LifeStyle

Forget About The Debate Over Diwali Firecrackers Ban, Do You Know Where They Came From?

News World India | 0
1338
| } October 12 , 2017 , 15:25 IST

In modern times, the concept of firecrackers is almost synonymous with the festival of lights, Diwali. The recent Supreme Court ruling, banning the sale of firecrackers in Delhi-NCR region until November 1, that is until after Diwali, drew several protests from the public who said that the legal system was interfering with the celebration of Diwali, one of the most important festivals of Hindu religion. The apex court's decision was made in light of the heavy smog and pollution that is left behind firecrackers, but protesters converted the environmental issue into one of religious politics.

But does the festival of lights, Diwali, really necessitate the bursting of pollution-creating firecrackers?

Diwali is celebrated as the day Lord Rama returned to Ayodhya after defeating Ravana. In anticipation of his arrival, all of Ayodhya was decorated with diyas and lights, symbolic of light winning over darkness.

ALSO READ: No Firecrackers This Diwali! Supreme Court Restores Ban in Delhi-NCR

During Diwali celebrations, Hindus around the world thoroughly clean their homes, decorate them with lights and diyas, use powdered colours to create beautiful rangolis, wear new clothes, prepare sweet dishes, conduct pujas and visit with family and friends. The modern association we have of firecrackers with Diwali has never been seen in mythology, where the focus has been on lights only.  

Apart from Hindus, Diwali is also celebrated by Jains, and Sikhs and Newar Buddhists. Although there are different stories behind the celebrations, the common theme is the victory of light over dark, knowledge over ignorance and good over evil. Another common factor is, none of the celebrations have any historical mention of firecrackers.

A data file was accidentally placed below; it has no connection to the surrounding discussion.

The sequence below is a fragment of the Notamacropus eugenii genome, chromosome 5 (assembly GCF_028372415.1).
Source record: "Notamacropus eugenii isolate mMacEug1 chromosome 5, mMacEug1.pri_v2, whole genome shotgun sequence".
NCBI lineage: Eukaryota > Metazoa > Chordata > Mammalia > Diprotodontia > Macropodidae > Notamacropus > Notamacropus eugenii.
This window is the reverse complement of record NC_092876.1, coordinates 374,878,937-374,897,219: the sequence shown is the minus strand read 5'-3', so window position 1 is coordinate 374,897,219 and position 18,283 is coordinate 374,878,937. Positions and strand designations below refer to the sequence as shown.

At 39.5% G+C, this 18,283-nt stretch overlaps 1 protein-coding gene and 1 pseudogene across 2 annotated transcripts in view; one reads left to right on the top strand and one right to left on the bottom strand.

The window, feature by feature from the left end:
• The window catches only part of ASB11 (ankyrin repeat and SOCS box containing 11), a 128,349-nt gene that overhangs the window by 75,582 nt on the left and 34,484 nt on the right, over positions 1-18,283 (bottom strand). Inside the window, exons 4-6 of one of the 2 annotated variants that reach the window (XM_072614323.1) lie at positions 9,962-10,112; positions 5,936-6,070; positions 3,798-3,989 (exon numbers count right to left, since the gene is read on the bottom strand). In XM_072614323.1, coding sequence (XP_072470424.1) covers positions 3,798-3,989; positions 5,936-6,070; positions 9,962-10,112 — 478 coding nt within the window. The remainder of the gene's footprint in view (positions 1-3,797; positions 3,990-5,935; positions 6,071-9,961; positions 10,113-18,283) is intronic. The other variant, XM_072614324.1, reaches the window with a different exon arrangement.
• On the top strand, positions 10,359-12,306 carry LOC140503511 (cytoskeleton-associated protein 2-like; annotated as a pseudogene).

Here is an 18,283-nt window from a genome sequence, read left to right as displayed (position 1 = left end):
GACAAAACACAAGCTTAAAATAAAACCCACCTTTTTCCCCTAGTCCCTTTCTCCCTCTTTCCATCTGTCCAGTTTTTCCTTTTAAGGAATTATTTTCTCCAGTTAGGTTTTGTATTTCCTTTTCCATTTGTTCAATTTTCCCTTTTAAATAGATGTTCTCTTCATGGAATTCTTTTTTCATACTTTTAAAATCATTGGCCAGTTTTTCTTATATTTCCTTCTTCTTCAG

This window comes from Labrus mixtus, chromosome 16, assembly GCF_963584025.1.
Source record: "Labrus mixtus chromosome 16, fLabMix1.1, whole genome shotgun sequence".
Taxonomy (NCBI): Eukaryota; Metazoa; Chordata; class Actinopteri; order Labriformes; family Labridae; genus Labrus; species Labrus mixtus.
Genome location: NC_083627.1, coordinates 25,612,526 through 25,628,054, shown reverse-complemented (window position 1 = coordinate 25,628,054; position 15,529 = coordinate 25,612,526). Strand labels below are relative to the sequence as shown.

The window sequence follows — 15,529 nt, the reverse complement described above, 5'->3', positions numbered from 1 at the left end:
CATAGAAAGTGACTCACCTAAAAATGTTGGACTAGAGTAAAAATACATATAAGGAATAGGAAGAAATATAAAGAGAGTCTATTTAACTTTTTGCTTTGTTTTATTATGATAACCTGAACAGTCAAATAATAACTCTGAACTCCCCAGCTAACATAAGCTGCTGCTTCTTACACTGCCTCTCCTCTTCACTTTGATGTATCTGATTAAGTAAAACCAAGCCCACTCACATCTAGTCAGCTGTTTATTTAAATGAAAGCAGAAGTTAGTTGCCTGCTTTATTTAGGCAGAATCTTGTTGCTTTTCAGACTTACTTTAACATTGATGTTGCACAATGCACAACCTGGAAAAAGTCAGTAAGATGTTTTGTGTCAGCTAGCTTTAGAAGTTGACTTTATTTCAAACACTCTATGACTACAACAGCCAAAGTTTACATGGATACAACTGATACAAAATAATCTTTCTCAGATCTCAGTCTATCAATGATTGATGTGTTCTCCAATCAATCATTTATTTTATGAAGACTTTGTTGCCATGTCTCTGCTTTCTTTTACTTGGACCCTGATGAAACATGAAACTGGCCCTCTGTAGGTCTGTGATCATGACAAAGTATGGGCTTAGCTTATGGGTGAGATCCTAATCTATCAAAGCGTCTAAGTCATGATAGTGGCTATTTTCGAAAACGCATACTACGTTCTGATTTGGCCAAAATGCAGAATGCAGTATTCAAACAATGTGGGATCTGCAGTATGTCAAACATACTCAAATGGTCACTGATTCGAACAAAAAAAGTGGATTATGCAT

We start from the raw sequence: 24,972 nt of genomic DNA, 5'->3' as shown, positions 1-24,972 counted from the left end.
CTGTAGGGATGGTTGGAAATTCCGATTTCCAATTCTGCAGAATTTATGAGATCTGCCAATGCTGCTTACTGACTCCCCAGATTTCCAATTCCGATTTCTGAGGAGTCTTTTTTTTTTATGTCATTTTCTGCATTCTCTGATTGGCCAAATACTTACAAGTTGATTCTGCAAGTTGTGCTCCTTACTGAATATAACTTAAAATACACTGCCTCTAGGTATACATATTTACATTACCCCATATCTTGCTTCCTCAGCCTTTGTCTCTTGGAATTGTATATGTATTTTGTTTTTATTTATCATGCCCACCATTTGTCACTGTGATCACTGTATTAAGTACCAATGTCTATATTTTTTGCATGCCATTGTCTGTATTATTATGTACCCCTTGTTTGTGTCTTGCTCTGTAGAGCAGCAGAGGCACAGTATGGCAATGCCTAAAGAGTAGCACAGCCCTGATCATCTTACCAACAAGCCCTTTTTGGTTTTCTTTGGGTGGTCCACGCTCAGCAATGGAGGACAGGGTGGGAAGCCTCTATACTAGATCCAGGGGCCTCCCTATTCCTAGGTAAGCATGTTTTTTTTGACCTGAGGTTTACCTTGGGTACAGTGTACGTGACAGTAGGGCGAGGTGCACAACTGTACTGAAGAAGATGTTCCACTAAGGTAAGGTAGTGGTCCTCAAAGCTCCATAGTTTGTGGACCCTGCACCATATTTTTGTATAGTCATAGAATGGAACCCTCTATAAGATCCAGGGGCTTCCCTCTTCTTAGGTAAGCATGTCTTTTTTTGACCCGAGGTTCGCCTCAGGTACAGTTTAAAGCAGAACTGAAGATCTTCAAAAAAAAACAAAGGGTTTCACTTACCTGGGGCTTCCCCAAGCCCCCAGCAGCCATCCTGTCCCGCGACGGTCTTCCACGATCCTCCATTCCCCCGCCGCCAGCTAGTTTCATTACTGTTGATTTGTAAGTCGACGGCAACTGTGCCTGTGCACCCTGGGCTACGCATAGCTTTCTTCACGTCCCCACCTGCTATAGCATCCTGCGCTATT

Indian poets, while writing on Diwali celebrations, all mention the lighting of lamps and lights, but none mention any firecrackers. Even the Persian historian and traveller Al Biruni in his 11th-century memoir on India describes the celebration of Diwali but does not mention any firecrackers.

Firecrackers were invented in medieval China in the 7th century and they were designed to be loud and bright so as to chase away evil spirits. Important festivals such as the Chinese New Year and the Mid-Autumn Moon Festival generally included firecrackers.

ALSO READ: We Welcome Supreme Court's Firecracker Ban, Here's Why You Should Too!

The fame of the Chinese firecrackers spread and they became immensely popular around the mid-17th century. As the popularity of firecrackers spread, the British Imperial's fascination with them reached an all-time high during the 17th and 18th centuries. Spectacular shows using firecrackers of all shapes and sizes would be organised in front of palaces and community gatherings.

The popularity of firecrackers grew and they became associated with celebrations, which is likely why they became associated with the celebration of Diwali. In the early 19th century, due to increased public demand for firecrackers, Das Gupta set up India's first firecrackers factory In Kolkata. In the early 20th century, the firecrackers industry shifted its base to Sivakasi in Tamil Nadu and is now the second largest in the world, after China.

India does not export any firecrackers due to dangers in packing and storage.